Limited partners with exposure to foreign funds investing in South Korea must have found recent developments in the country highly disconcerting. Barely a day has gone by without yet more news of actual or planned clampdowns by the authorities against funds and individuals accused of tax evasion.
In perhaps the most high profile case so far, tax officials asked prosecutors to investigate Steven Lee, the former head of Korean operations for Texan private equity fund Lone Star. According to a report in the Korean Herald, the country’s National Tax Service (NTS) is alleging that Lone Star Korea manipulated the earnings of its 14 special purpose companies so as to minimise its Korean tax payments.
Lee, 36, was appointed Lone Star’s Korea head in 1998 and led the acquisition of a 51 percent stake in Korea Exchange Bank, the country’s fifth-largest lender, in October 2003. Lee stepped down from his post on September 28, citing personal reasons.
The day after his resignation, the NTS levied 214.8 billion won ($207 million) in back taxes on five foreign funds operating in the country and accused them of under-reporting cash transfers to their headquarters or inflating costs. The names of the funds involved were not disclosed.
On October 6, the NTS hinted that more executives of foreign private equity funds active in South Korea may face investigations into their tax affairs and also indicated that individuals implicated in these investigations could be barred from leaving the country.
Of concern to foreign private equity funds and their investors is an apparent background of growing hostility towards the profits being reaped by overseas-based investors from their dealings on Korean soil. The $1 billion recouped by Newbridge Capital from its sale of Korea First Bank to Standard Chartered in January 2005 was a particularly sensitive issue – and a reminder of the backlash against foreign funds in neighbouring Japan last year when a Ripplewood Holdings led consortium reaped a fortune from that country’s banking sector through the IPO of Shinsei Bank.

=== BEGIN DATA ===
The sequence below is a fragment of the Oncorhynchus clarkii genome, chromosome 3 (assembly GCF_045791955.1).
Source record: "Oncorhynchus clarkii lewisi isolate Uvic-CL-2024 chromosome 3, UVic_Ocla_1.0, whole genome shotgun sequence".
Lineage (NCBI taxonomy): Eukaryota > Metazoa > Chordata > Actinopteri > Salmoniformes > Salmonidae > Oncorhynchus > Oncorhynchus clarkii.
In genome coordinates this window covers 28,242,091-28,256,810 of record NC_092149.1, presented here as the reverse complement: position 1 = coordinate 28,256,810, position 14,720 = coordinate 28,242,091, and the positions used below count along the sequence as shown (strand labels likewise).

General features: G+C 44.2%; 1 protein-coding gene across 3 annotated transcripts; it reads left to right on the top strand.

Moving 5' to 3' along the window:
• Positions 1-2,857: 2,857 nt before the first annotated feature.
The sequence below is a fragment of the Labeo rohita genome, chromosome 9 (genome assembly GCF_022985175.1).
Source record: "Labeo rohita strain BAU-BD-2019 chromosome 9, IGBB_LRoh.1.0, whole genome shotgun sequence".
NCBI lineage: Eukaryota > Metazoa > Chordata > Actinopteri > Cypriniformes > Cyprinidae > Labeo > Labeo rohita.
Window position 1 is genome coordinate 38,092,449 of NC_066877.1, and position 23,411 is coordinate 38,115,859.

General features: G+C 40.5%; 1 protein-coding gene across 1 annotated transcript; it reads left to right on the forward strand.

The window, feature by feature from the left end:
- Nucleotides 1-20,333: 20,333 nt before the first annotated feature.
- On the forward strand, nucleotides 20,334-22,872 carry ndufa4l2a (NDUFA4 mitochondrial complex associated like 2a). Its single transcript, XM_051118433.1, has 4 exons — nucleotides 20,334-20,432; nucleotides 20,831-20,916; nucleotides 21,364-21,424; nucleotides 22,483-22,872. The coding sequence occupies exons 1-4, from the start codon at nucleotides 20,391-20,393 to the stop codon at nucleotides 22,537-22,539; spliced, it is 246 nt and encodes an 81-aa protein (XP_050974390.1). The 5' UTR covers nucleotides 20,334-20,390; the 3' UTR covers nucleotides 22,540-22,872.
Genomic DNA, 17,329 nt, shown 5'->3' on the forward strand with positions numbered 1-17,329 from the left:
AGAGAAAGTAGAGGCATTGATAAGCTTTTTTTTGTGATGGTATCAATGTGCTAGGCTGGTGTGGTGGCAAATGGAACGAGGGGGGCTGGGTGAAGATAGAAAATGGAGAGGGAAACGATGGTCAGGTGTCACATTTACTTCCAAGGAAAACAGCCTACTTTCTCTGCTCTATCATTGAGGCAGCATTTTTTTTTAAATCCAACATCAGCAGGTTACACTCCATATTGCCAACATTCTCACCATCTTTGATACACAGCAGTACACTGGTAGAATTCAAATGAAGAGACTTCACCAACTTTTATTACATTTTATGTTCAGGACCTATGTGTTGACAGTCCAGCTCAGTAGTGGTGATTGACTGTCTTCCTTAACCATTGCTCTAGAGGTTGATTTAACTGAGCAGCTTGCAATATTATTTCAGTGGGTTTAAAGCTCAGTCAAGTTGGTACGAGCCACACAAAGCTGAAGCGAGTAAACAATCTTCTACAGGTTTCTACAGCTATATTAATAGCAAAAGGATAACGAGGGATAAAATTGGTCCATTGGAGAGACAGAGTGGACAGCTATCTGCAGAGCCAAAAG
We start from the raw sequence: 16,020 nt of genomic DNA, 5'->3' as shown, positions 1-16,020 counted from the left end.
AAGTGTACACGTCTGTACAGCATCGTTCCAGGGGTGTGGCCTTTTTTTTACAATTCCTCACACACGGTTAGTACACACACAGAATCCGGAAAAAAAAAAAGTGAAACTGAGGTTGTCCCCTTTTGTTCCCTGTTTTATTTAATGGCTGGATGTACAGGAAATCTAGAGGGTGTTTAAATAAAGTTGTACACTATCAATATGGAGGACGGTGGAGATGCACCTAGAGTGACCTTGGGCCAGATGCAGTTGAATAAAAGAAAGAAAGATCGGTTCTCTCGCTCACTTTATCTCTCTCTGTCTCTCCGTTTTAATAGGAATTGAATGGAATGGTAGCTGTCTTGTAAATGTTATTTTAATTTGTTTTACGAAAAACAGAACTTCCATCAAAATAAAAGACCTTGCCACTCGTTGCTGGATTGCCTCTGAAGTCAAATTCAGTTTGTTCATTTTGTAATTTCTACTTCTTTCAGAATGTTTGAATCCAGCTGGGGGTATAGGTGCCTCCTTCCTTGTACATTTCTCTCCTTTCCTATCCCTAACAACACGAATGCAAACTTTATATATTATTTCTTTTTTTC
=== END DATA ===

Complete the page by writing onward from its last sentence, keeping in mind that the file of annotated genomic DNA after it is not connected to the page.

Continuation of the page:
But do investors really have much to worry about, or is this a storm in a teacup? Korean regulators are keen to insist that they are applying the laws equally against both local and foreign investors. If foreign firms, so the argument runs, are prepared to try and exploit loopholes then that’s their fault and no-one else’s.
Even if not a storm in a teacup, is it at least a storm that will blow over? In a recent report on Korea by the Economist Intelligence Unit, a section dealing with Korean policy towards foreign investment predicted that in 2006-07: “A backlash against perceived foreign dominance in the financial sector may lead to non-Korean bidders being disadvantaged in future privatisations in this sector, at least temporarily.”
The word ‘temporarily’ in the above quote is significant. Looking ahead to 2008-10, the report continues: “Foreign capital will increasingly be accepted as a normal part of the scene.” Hence, the message for investors keen on opportunities in the country is to take a long-term view. The ride may be bumpy at present, but there’s every prospect of a smoother ride in the years ahead.